Exploding seed pods
A mathematical model explains how popping cress catapults its seeds into the air
Plants use many strategies to disperse their seeds, but among the most fascinating are exploding seed pods. Scientists had assumed that the energy to power these explosions was generated through the seed pods deforming as they dried out, but in the case of ‘popping cress’ (Cardamine hirsuta) this turns out not to be so. Scientists at the the Max Planck Institute for Plant Breeding Research in Cologne, Germany, found out that these seed pods don’t wait to dry before they explode.
Since plants do not have muscles; rapid movements, like the exploding seed pods of popping cress, are rare in the plant kingdom. Scientists from different disciplines, led by Angela Hay, a plant geneticist at the Max Planck Institute in Cologne, worked together to discover how the seed pods of popping cress explode.
Explosive shatter of these seed pods is so fast that advanced high-speed cameras are needed to even see the explosion. Richard Bomphrey, of the Royal Veterinary College at the University of London, explains: “Because the seeds are so small, aerodynamic drag slows them down immediately.” To compensate, the seeds are accelerated away from the fruit and get up-to-speed extremely quickly. In fact, they accelerate from zero to ten metres per second in about half a millisecond.
Hay’s teams of scientists discovered that the secret to explosive acceleration in popping cress is the evolutionary innovation of a fruit wall that can store elastic energy through growth and expansion, and can rapidly release this energy at the right stage of development. Previously, scientists had claimed that tension was generated by differential contraction of the inner and outer layers of the seed pod as it dried. So what puzzled the researchers was how popping cress pods exploded while green and hydrated, rather than brown and dry. Their surprising discovery was that hydrated cells in the outer layer of the seed pod actually used their internal pressure in order to contract and generate tension. The authors used a computational model of three-dimensional plant cells, to show that when these cells were pressurized, they expanded in depth while contracting in length, “like the way an air mattress expands in depth, when inflated, but contracts in width,” explains Richard Smith, a computer scientist at Max Planck Institute in Cologne.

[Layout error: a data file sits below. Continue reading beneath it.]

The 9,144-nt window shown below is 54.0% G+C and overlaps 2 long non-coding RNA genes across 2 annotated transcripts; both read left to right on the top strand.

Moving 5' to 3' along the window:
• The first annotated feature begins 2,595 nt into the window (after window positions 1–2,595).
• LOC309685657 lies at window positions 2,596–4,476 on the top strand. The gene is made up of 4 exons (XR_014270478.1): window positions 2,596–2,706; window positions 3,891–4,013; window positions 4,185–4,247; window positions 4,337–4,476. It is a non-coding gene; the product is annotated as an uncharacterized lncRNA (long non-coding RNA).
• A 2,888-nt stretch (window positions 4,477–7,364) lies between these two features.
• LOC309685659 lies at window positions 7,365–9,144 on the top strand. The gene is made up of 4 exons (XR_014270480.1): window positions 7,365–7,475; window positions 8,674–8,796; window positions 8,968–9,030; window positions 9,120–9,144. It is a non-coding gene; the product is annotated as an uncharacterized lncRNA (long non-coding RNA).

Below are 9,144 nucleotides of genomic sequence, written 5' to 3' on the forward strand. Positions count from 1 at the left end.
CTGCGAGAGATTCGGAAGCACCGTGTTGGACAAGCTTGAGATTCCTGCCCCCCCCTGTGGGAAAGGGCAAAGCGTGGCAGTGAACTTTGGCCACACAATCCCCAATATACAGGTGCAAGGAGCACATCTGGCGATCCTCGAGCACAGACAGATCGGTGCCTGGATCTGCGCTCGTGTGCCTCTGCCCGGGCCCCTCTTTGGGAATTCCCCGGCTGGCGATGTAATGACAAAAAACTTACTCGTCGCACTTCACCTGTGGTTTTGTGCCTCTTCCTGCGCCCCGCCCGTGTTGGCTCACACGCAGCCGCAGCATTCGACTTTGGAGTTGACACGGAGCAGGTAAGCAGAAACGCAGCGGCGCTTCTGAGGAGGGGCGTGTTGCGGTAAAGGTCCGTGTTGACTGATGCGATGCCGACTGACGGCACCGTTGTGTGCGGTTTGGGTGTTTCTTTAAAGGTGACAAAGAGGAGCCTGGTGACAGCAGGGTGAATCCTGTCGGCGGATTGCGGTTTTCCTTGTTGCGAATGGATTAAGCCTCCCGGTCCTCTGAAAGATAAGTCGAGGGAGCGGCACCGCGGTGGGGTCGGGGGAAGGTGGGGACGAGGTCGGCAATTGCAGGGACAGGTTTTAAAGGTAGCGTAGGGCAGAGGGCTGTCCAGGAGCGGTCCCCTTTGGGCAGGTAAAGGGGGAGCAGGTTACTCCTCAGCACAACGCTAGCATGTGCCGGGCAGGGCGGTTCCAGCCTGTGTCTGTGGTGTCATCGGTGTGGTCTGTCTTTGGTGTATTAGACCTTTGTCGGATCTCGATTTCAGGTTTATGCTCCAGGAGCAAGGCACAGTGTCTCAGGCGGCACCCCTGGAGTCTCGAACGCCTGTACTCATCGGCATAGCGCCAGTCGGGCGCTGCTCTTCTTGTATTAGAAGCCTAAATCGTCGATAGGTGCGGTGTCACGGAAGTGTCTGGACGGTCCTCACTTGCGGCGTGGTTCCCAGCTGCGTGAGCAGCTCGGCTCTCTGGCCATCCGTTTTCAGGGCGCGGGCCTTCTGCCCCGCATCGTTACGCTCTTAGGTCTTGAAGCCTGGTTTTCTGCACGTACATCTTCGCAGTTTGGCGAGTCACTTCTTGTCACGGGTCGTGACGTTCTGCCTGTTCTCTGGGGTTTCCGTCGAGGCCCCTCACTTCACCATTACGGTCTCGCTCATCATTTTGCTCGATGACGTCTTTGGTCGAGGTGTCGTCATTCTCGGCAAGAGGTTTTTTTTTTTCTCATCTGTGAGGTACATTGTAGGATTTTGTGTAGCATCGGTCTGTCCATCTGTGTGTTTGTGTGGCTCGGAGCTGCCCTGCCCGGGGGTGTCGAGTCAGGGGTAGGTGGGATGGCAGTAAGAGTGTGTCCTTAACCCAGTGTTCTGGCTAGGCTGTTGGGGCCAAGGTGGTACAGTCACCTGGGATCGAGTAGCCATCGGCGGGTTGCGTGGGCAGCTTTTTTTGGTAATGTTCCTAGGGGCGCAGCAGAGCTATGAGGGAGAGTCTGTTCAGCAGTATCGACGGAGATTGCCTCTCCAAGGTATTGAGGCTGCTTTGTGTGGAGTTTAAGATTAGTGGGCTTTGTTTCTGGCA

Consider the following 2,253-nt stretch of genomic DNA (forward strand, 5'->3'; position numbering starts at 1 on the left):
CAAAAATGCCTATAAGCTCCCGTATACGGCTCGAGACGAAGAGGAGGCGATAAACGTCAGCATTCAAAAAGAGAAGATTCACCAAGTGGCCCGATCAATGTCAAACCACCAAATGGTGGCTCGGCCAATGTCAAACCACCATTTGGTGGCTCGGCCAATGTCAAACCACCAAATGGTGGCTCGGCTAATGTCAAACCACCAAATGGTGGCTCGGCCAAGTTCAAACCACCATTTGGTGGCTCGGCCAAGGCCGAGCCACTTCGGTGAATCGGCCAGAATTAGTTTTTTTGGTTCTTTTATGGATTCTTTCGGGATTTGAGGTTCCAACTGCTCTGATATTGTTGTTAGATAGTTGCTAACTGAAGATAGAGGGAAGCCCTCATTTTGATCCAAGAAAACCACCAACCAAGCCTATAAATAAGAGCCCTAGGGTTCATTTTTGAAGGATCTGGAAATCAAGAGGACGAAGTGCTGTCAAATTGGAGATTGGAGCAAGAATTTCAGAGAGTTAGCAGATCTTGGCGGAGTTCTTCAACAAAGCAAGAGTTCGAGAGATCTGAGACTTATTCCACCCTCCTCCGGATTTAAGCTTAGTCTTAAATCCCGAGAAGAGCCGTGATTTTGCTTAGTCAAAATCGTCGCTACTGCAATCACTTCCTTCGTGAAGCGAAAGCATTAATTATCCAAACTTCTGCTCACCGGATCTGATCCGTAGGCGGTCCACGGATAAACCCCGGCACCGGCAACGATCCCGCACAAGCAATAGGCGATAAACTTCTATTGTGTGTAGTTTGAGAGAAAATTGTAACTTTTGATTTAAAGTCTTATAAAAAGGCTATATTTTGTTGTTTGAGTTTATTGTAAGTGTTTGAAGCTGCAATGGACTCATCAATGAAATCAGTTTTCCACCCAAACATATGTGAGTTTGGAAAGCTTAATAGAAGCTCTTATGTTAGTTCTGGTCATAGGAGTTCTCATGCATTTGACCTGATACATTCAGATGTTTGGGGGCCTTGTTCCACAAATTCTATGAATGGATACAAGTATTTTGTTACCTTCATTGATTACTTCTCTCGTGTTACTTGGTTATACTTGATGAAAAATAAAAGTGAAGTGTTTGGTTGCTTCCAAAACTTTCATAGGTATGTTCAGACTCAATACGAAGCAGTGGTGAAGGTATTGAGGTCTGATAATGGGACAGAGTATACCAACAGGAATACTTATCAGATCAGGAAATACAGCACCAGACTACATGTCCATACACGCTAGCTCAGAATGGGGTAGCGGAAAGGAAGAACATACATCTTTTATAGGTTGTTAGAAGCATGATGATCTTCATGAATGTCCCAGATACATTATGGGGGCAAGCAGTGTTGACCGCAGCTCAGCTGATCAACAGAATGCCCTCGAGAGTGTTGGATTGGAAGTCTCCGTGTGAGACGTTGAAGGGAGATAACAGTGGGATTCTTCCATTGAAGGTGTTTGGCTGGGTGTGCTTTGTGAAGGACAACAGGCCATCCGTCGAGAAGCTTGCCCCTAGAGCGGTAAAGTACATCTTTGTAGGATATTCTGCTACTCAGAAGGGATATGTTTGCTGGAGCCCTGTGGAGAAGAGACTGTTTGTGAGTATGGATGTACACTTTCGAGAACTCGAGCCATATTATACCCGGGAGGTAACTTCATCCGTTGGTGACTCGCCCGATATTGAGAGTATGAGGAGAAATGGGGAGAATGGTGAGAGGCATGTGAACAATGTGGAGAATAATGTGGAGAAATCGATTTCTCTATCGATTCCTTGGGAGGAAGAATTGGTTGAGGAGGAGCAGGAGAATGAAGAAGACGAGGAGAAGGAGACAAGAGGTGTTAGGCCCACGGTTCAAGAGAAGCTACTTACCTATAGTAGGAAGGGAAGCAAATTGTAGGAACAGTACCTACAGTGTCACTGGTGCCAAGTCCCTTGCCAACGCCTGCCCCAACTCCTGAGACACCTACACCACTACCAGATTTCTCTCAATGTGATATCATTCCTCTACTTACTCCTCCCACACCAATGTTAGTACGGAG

Cell wall forms a hinge
Another unexpected finding was how this energy was released. The authors found that the fruit wall wanted to coil along its length to release tension, but it had a curved cross-section preventing this. “This geometric constraint is also found in a toy called a slap bracelet,” explains Derek Moulton, of the Mathematical Institute at the University of Oxford. In both the toy and the seed pod, the cross-section first has to flatten before the tension is suddenly released by coiling. Unexpectedly, this mechanism relies on a unique cell wall geometry in the seed pod. As Moulton explains, “This wall is shaped like a hinge, which can open,” causing the fruit wall to flatten in cross-section and explosively coil.
According to Hay, their most exciting discovery was the evolutionary novelty of this hinged cell wall. They had evidence from genetics and mathematical modeling that this hinge was needed for explosive pod shatter, “but the fact that we found this hinge only in plants with explosive seed dispersal was the smoking gun,” says Hay.
After working out how the seed pods of popping cress exploded, the scientists realised that this mechanism had evolved via tweaking the shape of already-existing cellular components. One implication of their findings is that other movements in plants that were previously attributed to passive contraction by drying, may in fact be active processes, “especially in green, hydrated tissues,” says Smith.
This study is an example of the potential of interdisciplinary research. The scientists built up a comprehensive picture of explosive seed dispersal by relating observations at the plant scale all the way down to the cellular and genetic scales, and systematically linking each scale. As Alain Goriely, of the Mathematical Institute at the University of Oxford, says, “this approach was only made possible by combining state-of-the-art modelling techniques with biophysical measurements and biological experiments.”